Strategic Pay managing director John McGill says his firm advised the Mayor and councillors on Marryatt’s annual pay review, over the same period that Marryatt was hiring the firm for other work. In other words, it was advising on the CEO’s pay, whilst also getting work from the CEO. “Christchurch City Council have been clients of ours for a long time. We would work generally quite closely with the chief executive when it comes to looking at their direct reports,” says John McGill.
Does that not create a potential conflict of interest? “Yes, a potential conflict of interest is always there, yes, but we believe in, subject to the usual rules of confidentiality and commercial sensitivity, in being sensitive to the fact there is a potential conflict of interest and we want to appear squeaky clean.”
Last month Marryatt turned down a $68,000 pay rise after public outrage. Councillors voted for the rise after a report from Strategic Pay benchmarking Marryatt’s salary against rates in the private and public sectors. Strategic Pay said the market median for Marryatt’s job had risen by 5.1%, to $495,000, and that he should be paid at that level or up to $509,000 for “satisfactory” performance. Mayor Bob Parker, head of the remuneration committee, recommended to the full council that Marryatt be paid 9% above median, taking the total to a 14% rise, or $540,000.
In the latest development in the Marryatt saga, the embattled CEO told Newstalk ZB that he would leave his job if he loses the support of council.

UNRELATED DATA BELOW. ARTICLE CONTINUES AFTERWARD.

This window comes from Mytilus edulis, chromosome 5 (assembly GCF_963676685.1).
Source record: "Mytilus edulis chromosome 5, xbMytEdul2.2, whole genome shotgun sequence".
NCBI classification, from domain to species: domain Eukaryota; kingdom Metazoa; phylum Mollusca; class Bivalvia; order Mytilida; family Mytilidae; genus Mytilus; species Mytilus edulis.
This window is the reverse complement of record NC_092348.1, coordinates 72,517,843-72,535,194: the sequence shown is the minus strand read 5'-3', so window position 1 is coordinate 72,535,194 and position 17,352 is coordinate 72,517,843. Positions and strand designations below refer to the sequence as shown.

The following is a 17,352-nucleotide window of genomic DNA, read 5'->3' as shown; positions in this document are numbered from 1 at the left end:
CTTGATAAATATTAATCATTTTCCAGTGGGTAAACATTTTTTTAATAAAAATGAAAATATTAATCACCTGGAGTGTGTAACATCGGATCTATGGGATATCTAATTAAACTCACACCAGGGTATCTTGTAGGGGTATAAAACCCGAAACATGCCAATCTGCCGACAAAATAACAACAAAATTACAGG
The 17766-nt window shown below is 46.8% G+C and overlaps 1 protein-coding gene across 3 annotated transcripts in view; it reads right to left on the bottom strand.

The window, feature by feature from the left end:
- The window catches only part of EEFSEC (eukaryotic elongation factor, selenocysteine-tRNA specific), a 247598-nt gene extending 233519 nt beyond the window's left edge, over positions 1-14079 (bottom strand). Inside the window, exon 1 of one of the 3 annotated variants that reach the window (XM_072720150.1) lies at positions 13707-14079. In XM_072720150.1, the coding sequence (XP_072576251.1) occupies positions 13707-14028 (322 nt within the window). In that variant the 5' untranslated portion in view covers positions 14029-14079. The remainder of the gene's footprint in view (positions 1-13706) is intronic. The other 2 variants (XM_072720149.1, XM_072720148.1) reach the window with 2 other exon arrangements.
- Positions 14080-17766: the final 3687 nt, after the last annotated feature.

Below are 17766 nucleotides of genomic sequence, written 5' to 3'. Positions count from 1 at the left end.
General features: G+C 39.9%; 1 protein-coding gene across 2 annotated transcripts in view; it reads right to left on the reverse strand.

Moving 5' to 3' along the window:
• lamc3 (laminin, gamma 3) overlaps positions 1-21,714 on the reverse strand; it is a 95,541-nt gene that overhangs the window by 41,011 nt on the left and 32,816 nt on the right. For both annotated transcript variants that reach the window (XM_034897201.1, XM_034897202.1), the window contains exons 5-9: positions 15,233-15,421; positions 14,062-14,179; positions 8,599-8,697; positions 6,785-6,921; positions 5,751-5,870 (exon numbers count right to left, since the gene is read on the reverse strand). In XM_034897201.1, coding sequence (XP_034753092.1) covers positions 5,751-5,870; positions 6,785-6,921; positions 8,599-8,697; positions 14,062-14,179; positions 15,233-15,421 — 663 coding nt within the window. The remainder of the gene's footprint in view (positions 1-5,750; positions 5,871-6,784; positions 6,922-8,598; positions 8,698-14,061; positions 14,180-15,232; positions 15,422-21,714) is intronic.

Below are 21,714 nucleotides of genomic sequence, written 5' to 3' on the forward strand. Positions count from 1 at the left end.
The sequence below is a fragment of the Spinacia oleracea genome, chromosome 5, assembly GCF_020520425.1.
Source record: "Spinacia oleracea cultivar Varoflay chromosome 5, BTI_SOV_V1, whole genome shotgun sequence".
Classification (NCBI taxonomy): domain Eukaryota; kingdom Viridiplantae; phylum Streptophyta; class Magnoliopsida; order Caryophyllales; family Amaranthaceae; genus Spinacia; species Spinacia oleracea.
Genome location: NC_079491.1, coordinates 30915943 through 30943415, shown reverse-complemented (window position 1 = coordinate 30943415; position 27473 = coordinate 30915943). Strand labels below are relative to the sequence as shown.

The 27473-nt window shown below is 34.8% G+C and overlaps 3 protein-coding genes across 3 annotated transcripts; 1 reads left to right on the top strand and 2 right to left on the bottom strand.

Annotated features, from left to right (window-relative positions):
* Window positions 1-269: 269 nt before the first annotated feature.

In the United States the Securities and Exchange Commission brought in new rules in 2010 to deal with concerns that potential conflicts of interest by remuneration advisors are feeding spiraling CEO pay. A US House of Representatives report in December 2007 found such conflicts of interest were “pervasive” and that “in many cases, the consultants who are advising on executive pay are simultaneously receiving millions of dollars from the corporate executives whose compensation they are supposed to assess”. The new rules require firms to disclose the fees they pay to consultants on executive pay, if the consultants are also hired for other work. New Zealand has no such rules requiring firms or organisations to disclose potential conflicts in their use of remuneration consultants.
McGill says Strategic Pay tries to ensure there is no conflict in terms of what the firm does, “insofar as we can”. “There aren’t very many organisations who specialise in this work in New Zealand.” Strategic Pay were also the advisors to the Kapiti District Council, which recently hiked the pay of its CEO Pat Dougherty by $44,000 on the grounds neither of competence nor performance, but because he was being paid “substantially less than the market rate”.
The Christchurch City Council declined to give the Listener any details of how much work Strategic Pay had done for the council’s executive team over time, or the value of that work, by press time. It said the request would be dealt with under the Official Information Act, which would take 20 working days.
Click here for Ruth Laugesen’s story about excessive executive salaries.